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Meet Nahreen Tarzi

Today we’d like to introduce you to Nahreen Tarzi.

Nahreen Tarzi is a writer, comedian, and a big advocate of diversity in Hollywood. She served as the Head Writer for the 2018 CBS Diversity Showcase, featured on, and was also the Head Writer at Frederator Networks – an MCN with over three million subscribers – from 2016 to 2018.

She was a semi-finalist for the 2018 Disney-ABC Writing Program, was one in five Comedy Finalists with JuntoBox Films in 2013 for FOREIGN AMERICA, and won “Best Director” for the Crazy Woke Asians festival in 2019. Nahreen also won Shakespeare at Play’s Screenwriting Contest in 2004.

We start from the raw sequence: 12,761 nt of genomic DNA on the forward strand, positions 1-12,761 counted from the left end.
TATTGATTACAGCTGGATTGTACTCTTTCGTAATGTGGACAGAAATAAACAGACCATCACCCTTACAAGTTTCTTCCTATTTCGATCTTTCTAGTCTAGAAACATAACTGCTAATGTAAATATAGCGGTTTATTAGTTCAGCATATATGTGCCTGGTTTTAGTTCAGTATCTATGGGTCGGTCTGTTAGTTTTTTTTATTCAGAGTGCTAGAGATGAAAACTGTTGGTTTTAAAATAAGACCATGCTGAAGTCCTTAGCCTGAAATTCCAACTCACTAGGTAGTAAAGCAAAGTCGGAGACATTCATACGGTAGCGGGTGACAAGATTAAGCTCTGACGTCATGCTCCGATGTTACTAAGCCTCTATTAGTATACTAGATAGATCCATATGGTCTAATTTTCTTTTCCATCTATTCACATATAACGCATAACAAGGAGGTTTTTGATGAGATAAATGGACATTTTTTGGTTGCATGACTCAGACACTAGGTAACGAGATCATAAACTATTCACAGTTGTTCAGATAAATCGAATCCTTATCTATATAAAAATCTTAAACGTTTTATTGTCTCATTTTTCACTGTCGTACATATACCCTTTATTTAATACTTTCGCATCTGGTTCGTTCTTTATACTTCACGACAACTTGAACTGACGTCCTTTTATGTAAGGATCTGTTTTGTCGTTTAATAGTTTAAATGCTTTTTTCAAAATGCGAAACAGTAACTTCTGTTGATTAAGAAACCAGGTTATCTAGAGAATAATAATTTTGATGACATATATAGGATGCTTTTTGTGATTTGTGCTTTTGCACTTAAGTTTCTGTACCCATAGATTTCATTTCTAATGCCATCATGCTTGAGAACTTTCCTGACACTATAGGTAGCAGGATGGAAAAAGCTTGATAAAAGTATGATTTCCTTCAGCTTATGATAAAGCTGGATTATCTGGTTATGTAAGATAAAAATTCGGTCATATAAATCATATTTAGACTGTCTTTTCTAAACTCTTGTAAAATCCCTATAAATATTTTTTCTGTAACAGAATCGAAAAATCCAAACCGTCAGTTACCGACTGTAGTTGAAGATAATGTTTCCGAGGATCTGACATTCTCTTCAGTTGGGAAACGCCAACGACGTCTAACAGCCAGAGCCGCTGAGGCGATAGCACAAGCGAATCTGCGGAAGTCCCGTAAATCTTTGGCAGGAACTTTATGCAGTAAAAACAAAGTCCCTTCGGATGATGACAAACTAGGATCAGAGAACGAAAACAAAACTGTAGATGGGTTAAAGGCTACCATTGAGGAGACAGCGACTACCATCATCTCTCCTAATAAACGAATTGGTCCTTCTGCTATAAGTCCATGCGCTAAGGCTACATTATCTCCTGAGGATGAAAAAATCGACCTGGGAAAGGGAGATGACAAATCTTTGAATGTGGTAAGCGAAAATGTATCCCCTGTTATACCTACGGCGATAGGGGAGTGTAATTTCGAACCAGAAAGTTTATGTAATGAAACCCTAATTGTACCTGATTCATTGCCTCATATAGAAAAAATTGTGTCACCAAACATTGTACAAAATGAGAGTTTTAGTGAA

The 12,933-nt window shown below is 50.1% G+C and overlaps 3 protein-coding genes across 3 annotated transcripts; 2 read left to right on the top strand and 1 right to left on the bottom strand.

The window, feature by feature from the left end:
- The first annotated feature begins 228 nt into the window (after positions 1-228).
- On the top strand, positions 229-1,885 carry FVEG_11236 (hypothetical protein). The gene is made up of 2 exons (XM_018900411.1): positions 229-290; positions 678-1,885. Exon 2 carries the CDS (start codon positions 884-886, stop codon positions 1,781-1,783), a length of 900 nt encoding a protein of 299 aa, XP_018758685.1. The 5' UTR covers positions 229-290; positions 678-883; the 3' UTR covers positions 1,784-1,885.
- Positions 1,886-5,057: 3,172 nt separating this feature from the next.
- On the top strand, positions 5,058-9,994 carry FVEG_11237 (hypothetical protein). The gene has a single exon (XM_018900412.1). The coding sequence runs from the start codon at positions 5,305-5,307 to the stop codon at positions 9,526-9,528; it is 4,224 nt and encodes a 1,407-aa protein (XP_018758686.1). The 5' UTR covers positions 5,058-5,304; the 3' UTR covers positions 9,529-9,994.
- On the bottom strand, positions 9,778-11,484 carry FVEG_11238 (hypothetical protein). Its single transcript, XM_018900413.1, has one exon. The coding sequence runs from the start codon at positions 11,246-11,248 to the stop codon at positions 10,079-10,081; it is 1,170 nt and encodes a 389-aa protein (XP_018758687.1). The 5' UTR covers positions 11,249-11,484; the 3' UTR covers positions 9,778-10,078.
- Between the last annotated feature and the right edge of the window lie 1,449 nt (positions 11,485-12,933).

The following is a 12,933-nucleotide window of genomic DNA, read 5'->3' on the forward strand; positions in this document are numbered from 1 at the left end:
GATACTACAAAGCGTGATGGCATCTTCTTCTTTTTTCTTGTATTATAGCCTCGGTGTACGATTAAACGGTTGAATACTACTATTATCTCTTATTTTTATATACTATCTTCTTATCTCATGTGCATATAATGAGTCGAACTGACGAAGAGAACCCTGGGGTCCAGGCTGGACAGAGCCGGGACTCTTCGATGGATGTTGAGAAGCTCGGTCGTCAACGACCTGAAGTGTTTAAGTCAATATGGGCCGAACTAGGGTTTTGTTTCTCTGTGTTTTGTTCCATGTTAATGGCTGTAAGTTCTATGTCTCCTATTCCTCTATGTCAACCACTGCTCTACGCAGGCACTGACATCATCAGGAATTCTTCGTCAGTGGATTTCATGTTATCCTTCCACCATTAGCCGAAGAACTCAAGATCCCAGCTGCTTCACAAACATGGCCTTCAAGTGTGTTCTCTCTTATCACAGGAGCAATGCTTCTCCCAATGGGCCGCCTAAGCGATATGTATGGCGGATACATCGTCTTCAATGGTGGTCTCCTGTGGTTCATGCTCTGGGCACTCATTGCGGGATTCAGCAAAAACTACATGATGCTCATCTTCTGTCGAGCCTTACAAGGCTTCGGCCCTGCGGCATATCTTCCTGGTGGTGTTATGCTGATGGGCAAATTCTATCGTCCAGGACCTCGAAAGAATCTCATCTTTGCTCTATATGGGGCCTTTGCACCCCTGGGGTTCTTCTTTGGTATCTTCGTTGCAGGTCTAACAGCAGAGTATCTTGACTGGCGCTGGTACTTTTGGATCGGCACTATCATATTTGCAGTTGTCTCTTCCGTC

LA Weekly chose M.E. So Funny – a two-woman sketch show poking fun at Middle-Eastern culture that Nahreen wrote and directed – for their pick-of-the-week in August 2015. The show was also booked at UC Riverside and received a great review from their newspaper.

Nahreen was born in Toronto, Canada, but grew up in Burbank, California. She is of full Syrian descent, her parents having been born and raised in Aleppo, Syria. Nahreen is a graduate of The Second City Conservatory, has also studied at The Groundlings and Upright Citizens Brigade, and has performed stand-up for over ten years.

Nahreen has production experience working for The Tonight Show with Jay Leno, The Tonight Show with Conan O’Brien, Last Call with Carson Daly, Whose Line Is It Anyway? and many more.

Nahreen has a B.A. in both English (Creative Writing) and Spanish from Loyola Marymount University, with minors in Screenwriting and Journalism.